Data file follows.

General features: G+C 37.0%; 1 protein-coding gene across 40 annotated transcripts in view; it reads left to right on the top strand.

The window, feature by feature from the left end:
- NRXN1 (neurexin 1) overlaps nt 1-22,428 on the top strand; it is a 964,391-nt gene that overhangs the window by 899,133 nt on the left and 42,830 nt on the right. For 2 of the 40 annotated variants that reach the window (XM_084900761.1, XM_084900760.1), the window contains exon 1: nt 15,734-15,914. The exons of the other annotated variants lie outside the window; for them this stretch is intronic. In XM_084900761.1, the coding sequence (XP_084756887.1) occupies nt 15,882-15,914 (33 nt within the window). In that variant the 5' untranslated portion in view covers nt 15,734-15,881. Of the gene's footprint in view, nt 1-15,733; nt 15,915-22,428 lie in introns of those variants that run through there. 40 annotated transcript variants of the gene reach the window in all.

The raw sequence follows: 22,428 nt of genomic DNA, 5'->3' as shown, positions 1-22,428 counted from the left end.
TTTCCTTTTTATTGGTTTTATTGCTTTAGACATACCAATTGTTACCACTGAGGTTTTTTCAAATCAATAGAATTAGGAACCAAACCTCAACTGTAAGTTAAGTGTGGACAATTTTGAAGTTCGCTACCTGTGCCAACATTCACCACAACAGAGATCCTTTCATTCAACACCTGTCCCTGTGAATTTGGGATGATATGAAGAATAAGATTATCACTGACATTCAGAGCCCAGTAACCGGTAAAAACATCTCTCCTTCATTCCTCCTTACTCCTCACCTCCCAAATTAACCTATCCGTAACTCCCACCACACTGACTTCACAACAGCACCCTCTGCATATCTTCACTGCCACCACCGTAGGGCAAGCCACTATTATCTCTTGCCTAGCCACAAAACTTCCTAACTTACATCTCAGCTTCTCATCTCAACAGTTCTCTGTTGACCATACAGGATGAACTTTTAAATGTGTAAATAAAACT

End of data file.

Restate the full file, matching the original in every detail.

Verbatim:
General features: G+C 37.0%; 1 protein-coding gene across 40 annotated transcripts in view; it reads left to right on the top strand.

The window, feature by feature from the left end:
- NRXN1 (neurexin 1) overlaps nt 1-22,428 on the top strand; it is a 964,391-nt gene that overhangs the window by 899,133 nt on the left and 42,830 nt on the right. For 2 of the 40 annotated variants that reach the window (XM_084900761.1, XM_084900760.1), the window contains exon 1: nt 15,734-15,914. The exons of the other annotated variants lie outside the window; for them this stretch is intronic. In XM_084900761.1, the coding sequence (XP_084756887.1) occupies nt 15,882-15,914 (33 nt within the window). In that variant the 5' untranslated portion in view covers nt 15,734-15,881. Of the gene's footprint in view, nt 1-15,733; nt 15,915-22,428 lie in introns of those variants that run through there. 40 annotated transcript variants of the gene reach the window in all.

The raw sequence follows: 22,428 nt of genomic DNA, 5'->3' as shown, positions 1-22,428 counted from the left end.
TTTCCTTTTTATTGGTTTTATTGCTTTAGACATACCAATTGTTACCACTGAGGTTTTTTCAAATCAATAGAATTAGGAACCAAACCTCAACTGTAAGTTAAGTGTGGACAATTTTGAAGTTCGCTACCTGTGCCAACATTCACCACAACAGAGATCCTTTCATTCAACACCTGTCCCTGTGAATTTGGGATGATATGAAGAATAAGATTATCACTGACATTCAGAGCCCAGTAACCGGTAAAAACATCTCTCCTTCATTCCTCCTTACTCCTCACCTCCCAAATTAACCTATCCGTAACTCCCACCACACTGACTTCACAACAGCACCCTCTGCATATCTTCACTGCCACCACCGTAGGGCAAGCCACTATTATCTCTTGCCTAGCCACAAAACTTCCTAACTTACATCTCAGCTTCTCATCTCAACAGTTCTCTGTTGACCATACAGGATGAACTTTTAAATGTGTAAATAAAACT